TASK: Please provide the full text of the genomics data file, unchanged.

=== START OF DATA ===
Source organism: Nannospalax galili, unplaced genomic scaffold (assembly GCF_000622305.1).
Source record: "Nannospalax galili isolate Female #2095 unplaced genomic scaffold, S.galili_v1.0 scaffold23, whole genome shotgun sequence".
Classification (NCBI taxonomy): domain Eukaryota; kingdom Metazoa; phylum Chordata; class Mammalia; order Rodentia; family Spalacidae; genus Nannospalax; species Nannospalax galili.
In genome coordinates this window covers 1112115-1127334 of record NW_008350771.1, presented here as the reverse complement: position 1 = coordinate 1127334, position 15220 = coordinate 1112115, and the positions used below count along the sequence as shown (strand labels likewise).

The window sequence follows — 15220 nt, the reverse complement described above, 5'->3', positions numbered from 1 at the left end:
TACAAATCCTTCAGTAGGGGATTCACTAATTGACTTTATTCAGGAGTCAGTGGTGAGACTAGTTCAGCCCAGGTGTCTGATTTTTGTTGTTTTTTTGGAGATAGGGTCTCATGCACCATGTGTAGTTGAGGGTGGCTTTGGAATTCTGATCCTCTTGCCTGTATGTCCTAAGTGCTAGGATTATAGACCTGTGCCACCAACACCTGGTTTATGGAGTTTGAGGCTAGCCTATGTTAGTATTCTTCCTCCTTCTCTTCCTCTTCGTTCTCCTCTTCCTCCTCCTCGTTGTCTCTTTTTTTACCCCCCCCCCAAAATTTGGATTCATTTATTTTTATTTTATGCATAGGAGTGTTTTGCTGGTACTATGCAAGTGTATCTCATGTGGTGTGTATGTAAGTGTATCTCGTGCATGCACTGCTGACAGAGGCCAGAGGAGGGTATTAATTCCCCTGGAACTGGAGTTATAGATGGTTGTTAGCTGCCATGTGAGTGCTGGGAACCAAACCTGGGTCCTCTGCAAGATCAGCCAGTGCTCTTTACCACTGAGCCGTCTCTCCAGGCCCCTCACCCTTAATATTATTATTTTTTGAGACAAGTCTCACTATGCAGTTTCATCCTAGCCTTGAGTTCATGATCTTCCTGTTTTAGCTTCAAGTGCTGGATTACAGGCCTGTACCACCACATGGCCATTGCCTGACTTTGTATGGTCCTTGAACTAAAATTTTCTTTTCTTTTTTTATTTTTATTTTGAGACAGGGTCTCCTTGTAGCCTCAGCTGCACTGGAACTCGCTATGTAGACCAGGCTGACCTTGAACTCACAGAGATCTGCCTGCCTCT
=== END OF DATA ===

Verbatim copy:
Source organism: Nannospalax galili, unplaced genomic scaffold (assembly GCF_000622305.1).
Source record: "Nannospalax galili isolate Female #2095 unplaced genomic scaffold, S.galili_v1.0 scaffold23, whole genome shotgun sequence".
Classification (NCBI taxonomy): domain Eukaryota; kingdom Metazoa; phylum Chordata; class Mammalia; order Rodentia; family Spalacidae; genus Nannospalax; species Nannospalax galili.
In genome coordinates this window covers 1112115-1127334 of record NW_008350771.1, presented here as the reverse complement: position 1 = coordinate 1127334, position 15220 = coordinate 1112115, and the positions used below count along the sequence as shown (strand labels likewise).

The window sequence follows — 15220 nt, the reverse complement described above, 5'->3', positions numbered from 1 at the left end:
TACAAATCCTTCAGTAGGGGATTCACTAATTGACTTTATTCAGGAGTCAGTGGTGAGACTAGTTCAGCCCAGGTGTCTGATTTTTGTTGTTTTTTTGGAGATAGGGTCTCATGCACCATGTGTAGTTGAGGGTGGCTTTGGAATTCTGATCCTCTTGCCTGTATGTCCTAAGTGCTAGGATTATAGACCTGTGCCACCAACACCTGGTTTATGGAGTTTGAGGCTAGCCTATGTTAGTATTCTTCCTCCTTCTCTTCCTCTTCGTTCTCCTCTTCCTCCTCCTCGTTGTCTCTTTTTTTACCCCCCCCCCAAAATTTGGATTCATTTATTTTTATTTTATGCATAGGAGTGTTTTGCTGGTACTATGCAAGTGTATCTCATGTGGTGTGTATGTAAGTGTATCTCGTGCATGCACTGCTGACAGAGGCCAGAGGAGGGTATTAATTCCCCTGGAACTGGAGTTATAGATGGTTGTTAGCTGCCATGTGAGTGCTGGGAACCAAACCTGGGTCCTCTGCAAGATCAGCCAGTGCTCTTTACCACTGAGCCGTCTCTCCAGGCCCCTCACCCTTAATATTATTATTTTTTGAGACAAGTCTCACTATGCAGTTTCATCCTAGCCTTGAGTTCATGATCTTCCTGTTTTAGCTTCAAGTGCTGGATTACAGGCCTGTACCACCACATGGCCATTGCCTGACTTTGTATGGTCCTTGAACTAAAATTTTCTTTTCTTTTTTTATTTTTATTTTGAGACAGGGTCTCCTTGTAGCCTCAGCTGCACTGGAACTCGCTATGTAGACCAGGCTGACCTTGAACTCACAGAGATCTGCCTGCCTCT